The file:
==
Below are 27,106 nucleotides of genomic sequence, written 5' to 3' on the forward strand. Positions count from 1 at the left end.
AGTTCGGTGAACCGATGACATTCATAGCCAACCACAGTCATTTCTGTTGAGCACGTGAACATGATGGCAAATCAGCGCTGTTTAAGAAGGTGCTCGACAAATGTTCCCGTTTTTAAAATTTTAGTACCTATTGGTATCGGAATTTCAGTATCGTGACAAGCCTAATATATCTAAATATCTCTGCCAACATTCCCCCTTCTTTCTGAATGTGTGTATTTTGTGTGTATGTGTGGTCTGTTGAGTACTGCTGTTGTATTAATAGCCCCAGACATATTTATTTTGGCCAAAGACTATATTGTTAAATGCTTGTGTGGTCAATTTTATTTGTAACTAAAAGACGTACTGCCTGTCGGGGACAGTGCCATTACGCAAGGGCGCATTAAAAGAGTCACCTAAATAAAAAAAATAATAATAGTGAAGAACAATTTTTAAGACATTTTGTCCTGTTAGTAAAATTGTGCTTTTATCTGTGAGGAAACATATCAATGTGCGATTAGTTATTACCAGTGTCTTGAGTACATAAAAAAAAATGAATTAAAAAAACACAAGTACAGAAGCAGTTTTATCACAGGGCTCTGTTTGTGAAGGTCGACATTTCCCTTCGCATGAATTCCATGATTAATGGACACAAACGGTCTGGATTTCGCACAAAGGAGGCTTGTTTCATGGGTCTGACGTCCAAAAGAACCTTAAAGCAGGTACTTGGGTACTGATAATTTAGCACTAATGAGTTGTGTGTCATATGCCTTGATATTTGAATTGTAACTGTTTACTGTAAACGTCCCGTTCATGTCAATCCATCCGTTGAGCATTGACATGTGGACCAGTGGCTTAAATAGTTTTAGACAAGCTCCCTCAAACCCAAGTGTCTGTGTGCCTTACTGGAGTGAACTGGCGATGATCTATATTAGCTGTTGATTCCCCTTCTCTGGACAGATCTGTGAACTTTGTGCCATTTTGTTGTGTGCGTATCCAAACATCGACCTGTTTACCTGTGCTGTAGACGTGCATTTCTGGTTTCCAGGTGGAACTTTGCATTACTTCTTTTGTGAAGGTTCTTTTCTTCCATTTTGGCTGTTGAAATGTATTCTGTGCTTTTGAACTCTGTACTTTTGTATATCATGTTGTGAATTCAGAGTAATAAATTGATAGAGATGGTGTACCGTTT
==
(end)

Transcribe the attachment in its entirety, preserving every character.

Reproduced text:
Below are 27,106 nucleotides of genomic sequence, written 5' to 3' on the forward strand. Positions count from 1 at the left end.
AGTTCGGTGAACCGATGACATTCATAGCCAACCACAGTCATTTCTGTTGAGCACGTGAACATGATGGCAAATCAGCGCTGTTTAAGAAGGTGCTCGACAAATGTTCCCGTTTTTAAAATTTTAGTACCTATTGGTATCGGAATTTCAGTATCGTGACAAGCCTAATATATCTAAATATCTCTGCCAACATTCCCCCTTCTTTCTGAATGTGTGTATTTTGTGTGTATGTGTGGTCTGTTGAGTACTGCTGTTGTATTAATAGCCCCAGACATATTTATTTTGGCCAAAGACTATATTGTTAAATGCTTGTGTGGTCAATTTTATTTGTAACTAAAAGACGTACTGCCTGTCGGGGACAGTGCCATTACGCAAGGGCGCATTAAAAGAGTCACCTAAATAAAAAAAATAATAATAGTGAAGAACAATTTTTAAGACATTTTGTCCTGTTAGTAAAATTGTGCTTTTATCTGTGAGGAAACATATCAATGTGCGATTAGTTATTACCAGTGTCTTGAGTACATAAAAAAAAATGAATTAAAAAAACACAAGTACAGAAGCAGTTTTATCACAGGGCTCTGTTTGTGAAGGTCGACATTTCCCTTCGCATGAATTCCATGATTAATGGACACAAACGGTCTGGATTTCGCACAAAGGAGGCTTGTTTCATGGGTCTGACGTCCAAAAGAACCTTAAAGCAGGTACTTGGGTACTGATAATTTAGCACTAATGAGTTGTGTGTCATATGCCTTGATATTTGAATTGTAACTGTTTACTGTAAACGTCCCGTTCATGTCAATCCATCCGTTGAGCATTGACATGTGGACCAGTGGCTTAAATAGTTTTAGACAAGCTCCCTCAAACCCAAGTGTCTGTGTGCCTTACTGGAGTGAACTGGCGATGATCTATATTAGCTGTTGATTCCCCTTCTCTGGACAGATCTGTGAACTTTGTGCCATTTTGTTGTGTGCGTATCCAAACATCGACCTGTTTACCTGTGCTGTAGACGTGCATTTCTGGTTTCCAGGTGGAACTTTGCATTACTTCTTTTGTGAAGGTTCTTTTCTTCCATTTTGGCTGTTGAAATGTATTCTGTGCTTTTGAACTCTGTACTTTTGTATATCATGTTGTGAATTCAGAGTAATAAATTGATAGAGATGGTGTACCGTTT